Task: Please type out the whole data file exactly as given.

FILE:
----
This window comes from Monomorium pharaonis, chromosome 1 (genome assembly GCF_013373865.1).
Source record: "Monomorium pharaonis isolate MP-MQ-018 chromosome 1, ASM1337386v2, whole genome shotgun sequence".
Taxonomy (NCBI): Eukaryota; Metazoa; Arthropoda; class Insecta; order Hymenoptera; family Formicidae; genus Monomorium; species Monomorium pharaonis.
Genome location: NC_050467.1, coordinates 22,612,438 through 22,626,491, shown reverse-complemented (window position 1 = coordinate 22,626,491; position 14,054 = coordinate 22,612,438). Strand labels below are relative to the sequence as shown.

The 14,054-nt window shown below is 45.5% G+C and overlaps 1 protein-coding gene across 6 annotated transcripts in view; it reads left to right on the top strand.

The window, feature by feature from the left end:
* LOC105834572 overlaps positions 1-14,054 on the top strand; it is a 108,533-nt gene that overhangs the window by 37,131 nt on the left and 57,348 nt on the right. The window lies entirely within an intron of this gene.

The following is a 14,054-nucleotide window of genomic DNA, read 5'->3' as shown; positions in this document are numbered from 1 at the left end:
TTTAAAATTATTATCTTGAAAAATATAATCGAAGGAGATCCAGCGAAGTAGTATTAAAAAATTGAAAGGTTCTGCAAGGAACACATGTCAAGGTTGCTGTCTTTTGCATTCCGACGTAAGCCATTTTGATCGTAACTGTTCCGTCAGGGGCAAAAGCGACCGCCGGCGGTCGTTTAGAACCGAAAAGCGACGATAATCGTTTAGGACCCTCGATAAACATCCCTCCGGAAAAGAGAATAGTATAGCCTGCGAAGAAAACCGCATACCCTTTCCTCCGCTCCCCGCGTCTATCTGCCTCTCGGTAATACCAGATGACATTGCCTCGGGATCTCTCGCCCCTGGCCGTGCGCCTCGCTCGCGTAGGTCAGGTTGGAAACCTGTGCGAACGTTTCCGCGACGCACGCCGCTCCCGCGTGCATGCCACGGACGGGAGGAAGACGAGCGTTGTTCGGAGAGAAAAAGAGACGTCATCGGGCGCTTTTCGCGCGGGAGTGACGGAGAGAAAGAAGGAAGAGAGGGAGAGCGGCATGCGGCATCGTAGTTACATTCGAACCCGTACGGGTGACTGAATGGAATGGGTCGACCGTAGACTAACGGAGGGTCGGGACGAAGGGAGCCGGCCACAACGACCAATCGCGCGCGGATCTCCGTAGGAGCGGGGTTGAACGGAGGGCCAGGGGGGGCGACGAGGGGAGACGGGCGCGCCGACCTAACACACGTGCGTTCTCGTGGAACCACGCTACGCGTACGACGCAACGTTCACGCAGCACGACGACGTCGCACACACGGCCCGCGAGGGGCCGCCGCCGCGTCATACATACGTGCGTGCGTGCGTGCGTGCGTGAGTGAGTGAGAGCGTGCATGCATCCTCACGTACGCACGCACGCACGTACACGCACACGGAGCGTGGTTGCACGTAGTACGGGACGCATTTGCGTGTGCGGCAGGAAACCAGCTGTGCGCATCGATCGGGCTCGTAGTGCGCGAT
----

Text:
This window comes from Monomorium pharaonis, chromosome 1 (genome assembly GCF_013373865.1).
Source record: "Monomorium pharaonis isolate MP-MQ-018 chromosome 1, ASM1337386v2, whole genome shotgun sequence".
Taxonomy (NCBI): Eukaryota; Metazoa; Arthropoda; class Insecta; order Hymenoptera; family Formicidae; genus Monomorium; species Monomorium pharaonis.
Genome location: NC_050467.1, coordinates 22,612,438 through 22,626,491, shown reverse-complemented (window position 1 = coordinate 22,626,491; position 14,054 = coordinate 22,612,438). Strand labels below are relative to the sequence as shown.

The 14,054-nt window shown below is 45.5% G+C and overlaps 1 protein-coding gene across 6 annotated transcripts in view; it reads left to right on the top strand.

The window, feature by feature from the left end:
* LOC105834572 overlaps positions 1-14,054 on the top strand; it is a 108,533-nt gene that overhangs the window by 37,131 nt on the left and 57,348 nt on the right. The window lies entirely within an intron of this gene.

The following is a 14,054-nucleotide window of genomic DNA, read 5'->3' as shown; positions in this document are numbered from 1 at the left end:
TTTAAAATTATTATCTTGAAAAATATAATCGAAGGAGATCCAGCGAAGTAGTATTAAAAAATTGAAAGGTTCTGCAAGGAACACATGTCAAGGTTGCTGTCTTTTGCATTCCGACGTAAGCCATTTTGATCGTAACTGTTCCGTCAGGGGCAAAAGCGACCGCCGGCGGTCGTTTAGAACCGAAAAGCGACGATAATCGTTTAGGACCCTCGATAAACATCCCTCCGGAAAAGAGAATAGTATAGCCTGCGAAGAAAACCGCATACCCTTTCCTCCGCTCCCCGCGTCTATCTGCCTCTCGGTAATACCAGATGACATTGCCTCGGGATCTCTCGCCCCTGGCCGTGCGCCTCGCTCGCGTAGGTCAGGTTGGAAACCTGTGCGAACGTTTCCGCGACGCACGCCGCTCCCGCGTGCATGCCACGGACGGGAGGAAGACGAGCGTTGTTCGGAGAGAAAAAGAGACGTCATCGGGCGCTTTTCGCGCGGGAGTGACGGAGAGAAAGAAGGAAGAGAGGGAGAGCGGCATGCGGCATCGTAGTTACATTCGAACCCGTACGGGTGACTGAATGGAATGGGTCGACCGTAGACTAACGGAGGGTCGGGACGAAGGGAGCCGGCCACAACGACCAATCGCGCGCGGATCTCCGTAGGAGCGGGGTTGAACGGAGGGCCAGGGGGGGCGACGAGGGGAGACGGGCGCGCCGACCTAACACACGTGCGTTCTCGTGGAACCACGCTACGCGTACGACGCAACGTTCACGCAGCACGACGACGTCGCACACACGGCCCGCGAGGGGCCGCCGCCGCGTCATACATACGTGCGTGCGTGCGTGCGTGCGTGAGTGAGTGAGAGCGTGCATGCATCCTCACGTACGCACGCACGCACGTACACGCACACGGAGCGTGGTTGCACGTAGTACGGGACGCATTTGCGTGTGCGGCAGGAAACCAGCTGTGCGCATCGATCGGGCTCGTAGTGCGCGAT